Here’s How Credit Card Interest Works

Learn how to calculate interest on credit cards so you know how much you could end up paying.

Woman calculating her credit card interest
Updated July 11, 2024
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Credit cards are great — you can earn cash back, gift cards, or even free travel. But using a credit card can come with a price: You’ll pay interest on any amount you don’t pay back on time.

Ideally, you’ll be able to pay the card off each month and not worry about any interest charges. But sometimes emergencies happen, and you may occasionally have to carry a balance and pay interest.

But how does credit card interest work, exactly? It’s not as straightforward as it may seem. To understand how much you’ll be charged, you need to understand how your credit card’s interest is calculated, plus your average daily balance.

Read on to find out how interest on credit cards works, including when you’ll be charged and how to calculate how much you could owe.

How does credit card interest work?

In a nutshell, interest is a fee for borrowing money — a percentage of the amount you spent on your credit card. When you look at a credit card’s fine print, you’ll see something called the annual percentage rate, or APR. This is the interest rate you’ll pay for that specific card, plus other charges and fees.

A credit card’s APR can be fixed or, more commonly, variable. A fixed APR remains the same and doesn’t change. A variable APR can fluctuate up or down, depending on a variety of factors.

A credit card can even have more than one APR, so check the fine print to see what rates you could be charged. You might see the following:

  • Purchase APR: Think of this as your “regular” APR, which is the rate you’ll be charged for purchases you make with your credit card. This could be a single APR that applies to all cardholders, but often there’s a range of possible APRs, in which case your specific APR will depend on your creditworthiness.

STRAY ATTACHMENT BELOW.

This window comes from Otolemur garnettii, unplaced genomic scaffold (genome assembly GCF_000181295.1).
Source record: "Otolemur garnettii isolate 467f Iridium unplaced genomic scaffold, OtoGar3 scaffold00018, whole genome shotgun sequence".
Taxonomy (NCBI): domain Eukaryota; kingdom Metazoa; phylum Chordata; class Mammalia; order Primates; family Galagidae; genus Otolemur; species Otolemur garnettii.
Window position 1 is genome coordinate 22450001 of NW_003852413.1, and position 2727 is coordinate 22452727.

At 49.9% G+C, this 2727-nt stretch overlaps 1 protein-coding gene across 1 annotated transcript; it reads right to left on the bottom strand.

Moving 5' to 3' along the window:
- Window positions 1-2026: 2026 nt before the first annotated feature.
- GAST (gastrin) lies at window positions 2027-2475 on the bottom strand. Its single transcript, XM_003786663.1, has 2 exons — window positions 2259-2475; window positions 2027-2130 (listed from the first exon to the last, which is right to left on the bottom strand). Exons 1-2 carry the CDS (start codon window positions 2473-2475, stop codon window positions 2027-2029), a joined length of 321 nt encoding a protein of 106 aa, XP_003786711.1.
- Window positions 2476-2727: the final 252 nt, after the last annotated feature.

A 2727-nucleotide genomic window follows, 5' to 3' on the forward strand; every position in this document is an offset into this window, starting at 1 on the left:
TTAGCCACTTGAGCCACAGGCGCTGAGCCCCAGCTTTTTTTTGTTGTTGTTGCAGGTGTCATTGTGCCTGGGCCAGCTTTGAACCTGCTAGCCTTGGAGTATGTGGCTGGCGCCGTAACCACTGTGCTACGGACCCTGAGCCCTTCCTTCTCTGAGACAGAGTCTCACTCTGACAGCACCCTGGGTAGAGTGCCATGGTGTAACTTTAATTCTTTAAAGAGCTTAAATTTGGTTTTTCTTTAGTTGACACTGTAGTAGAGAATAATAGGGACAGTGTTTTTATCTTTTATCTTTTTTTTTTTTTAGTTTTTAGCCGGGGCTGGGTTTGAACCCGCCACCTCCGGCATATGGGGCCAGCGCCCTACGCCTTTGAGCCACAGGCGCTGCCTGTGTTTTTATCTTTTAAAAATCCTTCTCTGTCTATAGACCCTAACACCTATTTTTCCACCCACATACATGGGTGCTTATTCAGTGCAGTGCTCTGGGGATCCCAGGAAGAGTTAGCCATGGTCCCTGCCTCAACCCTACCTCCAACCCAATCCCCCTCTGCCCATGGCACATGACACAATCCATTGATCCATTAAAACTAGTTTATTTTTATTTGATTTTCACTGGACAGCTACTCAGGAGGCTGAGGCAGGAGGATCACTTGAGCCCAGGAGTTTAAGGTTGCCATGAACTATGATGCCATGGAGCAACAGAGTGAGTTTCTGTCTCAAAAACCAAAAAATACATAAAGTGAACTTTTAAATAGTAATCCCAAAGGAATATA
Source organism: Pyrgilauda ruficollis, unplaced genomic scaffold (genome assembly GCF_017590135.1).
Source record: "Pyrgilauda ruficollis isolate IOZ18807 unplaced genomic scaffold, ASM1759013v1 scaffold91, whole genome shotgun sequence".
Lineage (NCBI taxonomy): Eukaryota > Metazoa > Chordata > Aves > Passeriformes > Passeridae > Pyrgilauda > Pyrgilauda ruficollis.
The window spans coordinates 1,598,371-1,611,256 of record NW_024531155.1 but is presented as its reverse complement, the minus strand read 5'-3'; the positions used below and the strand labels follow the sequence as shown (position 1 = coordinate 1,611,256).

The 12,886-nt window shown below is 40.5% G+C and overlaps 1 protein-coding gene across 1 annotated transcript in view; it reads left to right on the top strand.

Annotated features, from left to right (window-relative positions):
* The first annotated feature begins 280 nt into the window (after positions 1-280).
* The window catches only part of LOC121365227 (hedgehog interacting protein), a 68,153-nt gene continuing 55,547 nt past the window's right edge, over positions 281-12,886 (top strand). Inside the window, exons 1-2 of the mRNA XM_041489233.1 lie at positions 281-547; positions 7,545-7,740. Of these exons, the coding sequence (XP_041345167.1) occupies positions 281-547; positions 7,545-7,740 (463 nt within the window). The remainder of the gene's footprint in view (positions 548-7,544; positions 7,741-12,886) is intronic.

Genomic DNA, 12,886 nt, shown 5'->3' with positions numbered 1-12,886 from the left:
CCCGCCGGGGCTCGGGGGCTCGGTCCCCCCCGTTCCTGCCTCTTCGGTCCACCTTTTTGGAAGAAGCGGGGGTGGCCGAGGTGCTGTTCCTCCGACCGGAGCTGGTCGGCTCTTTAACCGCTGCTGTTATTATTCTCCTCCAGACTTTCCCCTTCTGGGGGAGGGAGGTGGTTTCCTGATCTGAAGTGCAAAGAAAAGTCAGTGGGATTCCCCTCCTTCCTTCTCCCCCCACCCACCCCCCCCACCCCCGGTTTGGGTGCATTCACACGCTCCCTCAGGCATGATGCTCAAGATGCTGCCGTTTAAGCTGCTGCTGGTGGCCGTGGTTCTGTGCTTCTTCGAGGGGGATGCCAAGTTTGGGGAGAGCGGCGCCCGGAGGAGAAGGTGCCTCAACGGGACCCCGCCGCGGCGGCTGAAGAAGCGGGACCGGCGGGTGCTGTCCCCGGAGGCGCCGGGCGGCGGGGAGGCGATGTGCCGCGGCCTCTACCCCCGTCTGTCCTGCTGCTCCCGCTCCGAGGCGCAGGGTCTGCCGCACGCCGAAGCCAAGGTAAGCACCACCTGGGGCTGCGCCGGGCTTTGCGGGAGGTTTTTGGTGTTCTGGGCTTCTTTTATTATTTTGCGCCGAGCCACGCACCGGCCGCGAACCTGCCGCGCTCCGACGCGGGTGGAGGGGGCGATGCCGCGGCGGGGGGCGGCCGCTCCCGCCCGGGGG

• Introductory APR: Some credit cards will offer a lower interest rate as a promotion to entice you to sign up. You could pay low or no interest for a predetermined amount of time. Depending on the issuer, this can apply to balance transfers, purchases, or both.
  • Cash advance APR: The rate you’ll pay if you borrow cash from your credit card — it could be much higher than a purchase APR and may not offer a grace period.
  • Balance transfer APR: When you transfer a balance from a credit card to another, you could be charged a balance transfer APR.
  • Penalty APR: When your credit card payment is late, this APR could kick in. It’s typically higher than other APRs.

When are you charged credit card interest?

Credit card issuers typically provide what’s known as a grace period — a specified amount of time between the end of your billing cycle and when your credit card payment is due — in which you’re not charged interest. If you pay the entirety of your balance during the grace period, then you do not pay any interest.

However, if you carry a balance, the purchase APR will be applied to the unpaid amount. Exceptions include introductory APRs, where you’re not charged interest for a specified amount of time for purchases or balance transfers.

In most cases, you won’t receive a grace period for cash advances — you could be charged interest right when you take out cash.

How is credit card interest calculated?

Most issuers calculate credit card interest daily, based on your average daily account balance. In other words, interest accrues daily, and the longer it takes you to pay off the balance, the more interest you’ll pay.